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How do governments respond after catastrophes ? natural-disaster shocks and the fiscal stance

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  • Melecky, Martin
  • Raddatz, Claudio

Abstract

Natural disasters could constitute a major shock to public finances and debt sustainability because of their impact on output and the need for reconstruction and relief expenses. This paper uses a panel vector autoregressive model to systematically estimate the impact of geological, climatic, and other types of natural disasters on government expenditures and revenues using annual data for high and middle-income countries over 1975-2008. The authors find that, on average budget, deficits increase only after climatic disasters, but for lower-middle-income countries, the increase in deficits is widespread across all events. Disasters do not lead to larger deficit increases or larger output declines in countries with higher initial government debt. Countries with higher financial development suffer smaller real consequences from disasters, but deficits expand further in these countries. Disasters in countries with high insurance penetration also have smaller real consequences but do not result in deficit expansions. From an ex-post perspective, the availability of insurance offers the best mitigation approach against real and fiscal consequences of disasters.

Suggested Citation

  • Melecky, Martin & Raddatz, Claudio, 2011. "How do governments respond after catastrophes ? natural-disaster shocks and the fiscal stance," Policy Research Working Paper Series 5564, The World Bank.
  • Handle: RePEc:wbk:wbrwps:5564
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    Cited by:

    1. Noy, Ilan, 2012. "Natural disasters and economic policy for the Pacific Rim," Working Paper Series 2088, Victoria University of Wellington, School of Economics and Finance.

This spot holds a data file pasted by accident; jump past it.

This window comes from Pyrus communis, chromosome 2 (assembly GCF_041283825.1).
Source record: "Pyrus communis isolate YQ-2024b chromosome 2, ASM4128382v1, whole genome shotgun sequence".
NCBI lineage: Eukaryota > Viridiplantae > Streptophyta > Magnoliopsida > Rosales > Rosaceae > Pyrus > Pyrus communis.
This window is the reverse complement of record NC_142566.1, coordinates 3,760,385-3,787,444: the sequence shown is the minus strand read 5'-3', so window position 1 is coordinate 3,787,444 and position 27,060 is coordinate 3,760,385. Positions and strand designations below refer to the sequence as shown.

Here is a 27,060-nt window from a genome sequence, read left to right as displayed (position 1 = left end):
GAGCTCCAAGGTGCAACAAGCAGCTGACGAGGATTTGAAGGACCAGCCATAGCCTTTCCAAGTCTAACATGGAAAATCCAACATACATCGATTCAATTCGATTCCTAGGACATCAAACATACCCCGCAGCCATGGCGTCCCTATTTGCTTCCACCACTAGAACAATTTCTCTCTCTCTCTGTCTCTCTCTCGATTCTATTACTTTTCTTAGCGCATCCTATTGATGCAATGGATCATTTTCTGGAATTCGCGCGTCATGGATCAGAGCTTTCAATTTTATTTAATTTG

2. Dybczak, Kamil & Melecky, Martin, 2014. "EU fiscal stance vulnerability: Are the old members the gold members?," Economic Modelling, Elsevier, vol. 38(C), pages 87-101.
    3. Ahlerup, Pelle, 2013. "Are Natural Disasters Good for Economic Growth?," Working Papers in Economics 553, University of Gothenburg, Department of Economics.
    4. Weonho Yang & Jan Fidrmuc & Sugata Ghosh, 2012. "Government Spending Shocks and the Multiplier: New Evidence from the U.S. Based on Natural Disasters," CESifo Working Paper Series 4005, CESifo Group Munich.
    5. Melecky, Ales & Melecky, Martin, 2011. "Analyzing the Impact of Macroeconomic Shocks on Public Debt Dynamics: An Application to the Czech Republic," MPRA Paper 34114, University Library of Munich, Germany.
    6. Dybczak, Kamil & Melecky, Martin, 2011. "Macroeconomic Shocks and the Fiscal Stance within the EU: A Panel Regression Analysis," MPRA Paper 33684, University Library of Munich, Germany.
    7. Brent LAYTON, 2013. "Impact of Natural Disasters on Production Networks and Urbanization in New Zealand," Working Papers DP-2013-13, Economic Research Institute for ASEAN and East Asia (ERIA).
    8. Ouattara, Bazoumana & Strobl, Eric, 2013. "The fiscal implications of hurricane strikes in the Caribbean," Ecological Economics, Elsevier, vol. 85(C), pages 105-115.
    9. Nicole Laframboise & Boileau Loko, 2012. "Natural Disasters; Mitigating Impact, Managing Risks," IMF Working Papers 12/245, International Monetary Fund.

    More about this item

    Keywords

    Debt Markets; Natural Disasters; Economic Theory&Research; Disaster Management; Access to Finance;

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